The 1960s was a time of great turbulence and change. The Civil Rights Act and the Voting Rights Act were passed during the 1960s and there was an emphasized pride in Black heritage. With the assassination of Martin Luther King Jr, major uprisings, and the Vietnam War, music reflected the country’s anxiety around social and political issues that were raging across the nation. Soul combined elements of blues and gospel with a driving bass line and percussive energy. The undeniable Queen of Soul, Aretha Franklin, took soul to a new level and inspired generations of singers who came after her. In addition to being one of the best-selling artists of all time, she was deeply involved in the Civil Rights Movement and her voice helped the nation through troubling times. Music continued to evolve through the 1960s and funk originated with James Brown’s development of a signature groove that emphasized the downbeat and focused on the strong rhythmic groove of the bassline. George Clinton and his Parliament-Funkadelic collective developed an influential and eclectic form of funk in the 70s that drew on science fiction, outlandish fashion, and psychedelia. Along with James Brown and Sly Stone, Clinton is known as one of the foremost innovators of funk music and was inducted into the Rock and Roll Hall of Fame in 1997 and in 2019 received the Grammy Lifetime Achievement Award. We recognize that Black musicians offer snapshots of the times and soul and funk captured defining moments of American society and the energy and hopefulness of that era.
In the 21st century Blues music continues to evolve and inform the sound of modern music.
The Blues has become the basis for nearly every form of American popular music over the past 100 years: jazz, R&B, rock, and hip-hop.
THESE ARE THE BREAKS.
In the late 70s and early 80s, young African Americans living in New York were developing another new sound that combined elements of Caribbean musical techniques with the blues, R&B, soul, jazz and funk. It used turntables and mixing board sets and took them to the streets for block parties and street jams. The new sound became known as rap and hip hop. Early rap was for the most part related to dancing and parties. As a new school of rappers like Run DMC, Grandmaster Flash, and many others began to experiment with technology; introducing the use of drum machines, synthesizers and samplers, there also began to be a shift in the message in rap music. By the mid-1980s, not unlike the original Blues born out of everyday struggle, many rappers were focusing on the harsh realities of life in the inner cities.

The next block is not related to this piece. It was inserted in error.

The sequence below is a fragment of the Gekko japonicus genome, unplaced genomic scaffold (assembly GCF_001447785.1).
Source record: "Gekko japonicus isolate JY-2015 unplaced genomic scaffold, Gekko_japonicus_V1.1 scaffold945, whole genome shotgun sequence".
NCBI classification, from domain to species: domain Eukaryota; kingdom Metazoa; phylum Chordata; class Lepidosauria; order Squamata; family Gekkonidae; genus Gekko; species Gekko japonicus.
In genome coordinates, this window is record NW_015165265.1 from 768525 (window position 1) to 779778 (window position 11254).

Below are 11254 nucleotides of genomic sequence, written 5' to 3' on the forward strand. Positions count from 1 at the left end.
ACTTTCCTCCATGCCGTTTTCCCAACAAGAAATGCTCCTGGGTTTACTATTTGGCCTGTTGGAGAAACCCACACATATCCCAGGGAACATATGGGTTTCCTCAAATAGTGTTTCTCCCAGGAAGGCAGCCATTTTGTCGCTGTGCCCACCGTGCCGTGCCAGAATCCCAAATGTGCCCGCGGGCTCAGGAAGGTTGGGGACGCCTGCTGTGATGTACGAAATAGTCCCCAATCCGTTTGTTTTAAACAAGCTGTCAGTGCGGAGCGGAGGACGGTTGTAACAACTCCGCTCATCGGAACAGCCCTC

Out of this musical movement, street or hip-hop fashion was also birthed. It included a mix of athletic wear made up of brands like Adidas, Puma and Kangal. which later paved the way for brands from rapper-turned-designers like Sean John launched by Sean “P-Diddy” Combs in 1998 and Rocawear which launched a year later by Jay Z.
At the same time, Black culture was being defined by momentous points in modern-day history that included the Parental Advisory Warning label implementation by the Recording Industry Association of America (RIAA) in 1985, the 1992 Los Angeles uprising, and 9/11–a date in American history that also marked the release date of Jay Z’s influential album, The Blueprint
Fast-forward to present day where the influences and samplings trace back not only to the 80s, 90s, and 2000s, but continue to draw from the early days of the Blues, and R&B as we hear in the music of Alicia Keys, Kendrick Lamar, Lizzo, and many more. Music that is once again serving as the soundtrack to a revolutionary time in our country.
Want more? Listen to our “Music Forward Staff Picks” companion Black Music Month Spotify playlist here.